After our night arrival where we saw nothing of the local habitat besides the glittering stars, and, despite our long journey to reach our location, we awoke at 6AM, bright and breezy, feeling naturally energised by the morning light pouring in through the white muslin curtains.
One peek out of these curtains, and just as Mommy Sally had promised, our breath was quite literally taken away.
In view; five sandy metres from our front door stretched a row of palm trees. In front of them a wider stretch of pristine white sand, not a foot print on it, tumbled its way down to a transparent-blue flat sea, stretching out to the horizon. The calmest, flattest, sea I’ve ever seen. And it kept its calm right out to the horizon.
Thanks to the lack of tourists, we quickly realised we had this entire beautiful beach cove to ourselves for the week. Not another soul to share it with, aside from the occasional fisherman making his way home. Oh, the fishermen plus our pink flamingo who travelled here with us. A flamingo that proved quite the sight to the few locals we saw who really didn’t know what to make of it (or us, I imagine!).
A week here is a week in paradise indeed.
It’s a time I’ve come to remember as, the week I simply stopped.
My days went something like this: wake up, take a coffee down to our hammock on the beach. Dip my toes in the ocean. Don my bikini and dip my whole body into the ocean. Head back to the hut where Mommy Sally has brought a fresh breakfast to the table. Eat breakfast and head back to the ocean. Sunbathe. Seabathe. Read. Hear Mommy Sally come back with lunch. The same again in the afternoon.… You get the idea.
Of course, we did partake in a few activities during the week; a trip to the local market to buy vegetables with Mommy Sally, and a snorkelling trip out to sea with one of the nearby fisherman. But otherwise it was eat, sleep, relax, repeat. In the truest sense of the terms.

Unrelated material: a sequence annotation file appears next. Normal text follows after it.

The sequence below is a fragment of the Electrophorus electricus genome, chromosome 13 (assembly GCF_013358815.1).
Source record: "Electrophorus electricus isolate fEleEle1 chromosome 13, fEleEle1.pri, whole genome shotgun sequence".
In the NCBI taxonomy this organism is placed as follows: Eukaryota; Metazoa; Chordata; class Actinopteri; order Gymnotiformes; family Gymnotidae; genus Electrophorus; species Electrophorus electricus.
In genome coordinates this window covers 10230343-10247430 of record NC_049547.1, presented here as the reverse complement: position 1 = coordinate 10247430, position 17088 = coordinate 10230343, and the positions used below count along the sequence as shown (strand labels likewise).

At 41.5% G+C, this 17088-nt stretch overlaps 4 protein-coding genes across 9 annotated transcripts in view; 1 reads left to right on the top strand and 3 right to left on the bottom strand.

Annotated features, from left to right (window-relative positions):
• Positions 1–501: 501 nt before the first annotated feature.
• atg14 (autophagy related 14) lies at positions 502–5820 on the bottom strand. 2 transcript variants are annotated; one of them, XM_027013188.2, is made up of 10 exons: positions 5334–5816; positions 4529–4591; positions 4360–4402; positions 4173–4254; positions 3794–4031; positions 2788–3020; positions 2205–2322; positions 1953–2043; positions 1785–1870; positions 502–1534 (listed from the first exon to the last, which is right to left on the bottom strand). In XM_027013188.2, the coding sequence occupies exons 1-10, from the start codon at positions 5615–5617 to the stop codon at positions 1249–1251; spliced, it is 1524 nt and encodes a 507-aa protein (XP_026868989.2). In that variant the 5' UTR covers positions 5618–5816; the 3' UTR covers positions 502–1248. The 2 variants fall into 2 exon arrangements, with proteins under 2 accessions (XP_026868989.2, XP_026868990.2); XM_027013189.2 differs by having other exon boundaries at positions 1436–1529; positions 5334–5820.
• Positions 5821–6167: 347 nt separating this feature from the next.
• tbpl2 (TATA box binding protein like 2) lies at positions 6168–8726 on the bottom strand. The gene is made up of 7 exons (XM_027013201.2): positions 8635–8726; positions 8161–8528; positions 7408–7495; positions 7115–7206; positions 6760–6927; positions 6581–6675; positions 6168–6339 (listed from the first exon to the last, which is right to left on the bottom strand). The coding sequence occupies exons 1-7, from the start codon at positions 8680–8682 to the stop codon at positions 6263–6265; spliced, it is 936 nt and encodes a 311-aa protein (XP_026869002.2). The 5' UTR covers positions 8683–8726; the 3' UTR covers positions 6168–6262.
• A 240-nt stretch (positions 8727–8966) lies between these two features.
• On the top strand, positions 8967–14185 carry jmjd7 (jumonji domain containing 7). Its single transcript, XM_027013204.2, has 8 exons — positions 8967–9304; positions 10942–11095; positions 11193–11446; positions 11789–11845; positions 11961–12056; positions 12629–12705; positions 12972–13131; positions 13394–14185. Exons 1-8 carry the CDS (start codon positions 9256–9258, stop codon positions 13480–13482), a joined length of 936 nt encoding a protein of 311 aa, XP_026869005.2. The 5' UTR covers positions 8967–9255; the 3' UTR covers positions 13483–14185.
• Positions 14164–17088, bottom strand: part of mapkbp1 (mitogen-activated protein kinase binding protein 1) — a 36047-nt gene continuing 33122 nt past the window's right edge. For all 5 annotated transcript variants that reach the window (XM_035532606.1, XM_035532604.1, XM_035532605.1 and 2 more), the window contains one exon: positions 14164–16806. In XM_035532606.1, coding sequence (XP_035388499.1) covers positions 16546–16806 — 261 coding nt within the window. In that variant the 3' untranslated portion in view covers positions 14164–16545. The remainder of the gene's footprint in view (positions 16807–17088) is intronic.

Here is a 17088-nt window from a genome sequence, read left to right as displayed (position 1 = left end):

And, despite all preconceptions of my lack of ability to do nothing - I loved it.
Stay with Mommy Sally:
If you fancy a stay here yourself, please note that Mommy Sally’s huts don’t meet the luxurious standards of 5* hotels. While a pleasant wooden stilt house you do need to be prepared for a more eco friendly living standard, in keeping with the local environment. You’ll have a love/hate relationship with the local cockerel who decides to crow through the thin walls every morning around 3AM, and you may have to make your peace with the occasional insect or gekko who wants to share your living room. All of that said, we were brought fresh crab and prawns for lunch on a regular basis which, if food is as important to you as it is to me, is living the life of luxury indeed!
Visit Mommy Sally’s Airbnb link to book. Her English is limited but she has family around her who will be happy to assist with booking accommodation and transport from Puerto Princesca airport, Palawan.
And, if you like the pink flamingo spotted throughout this article, purchase on on our online store.
- By Katie Silcox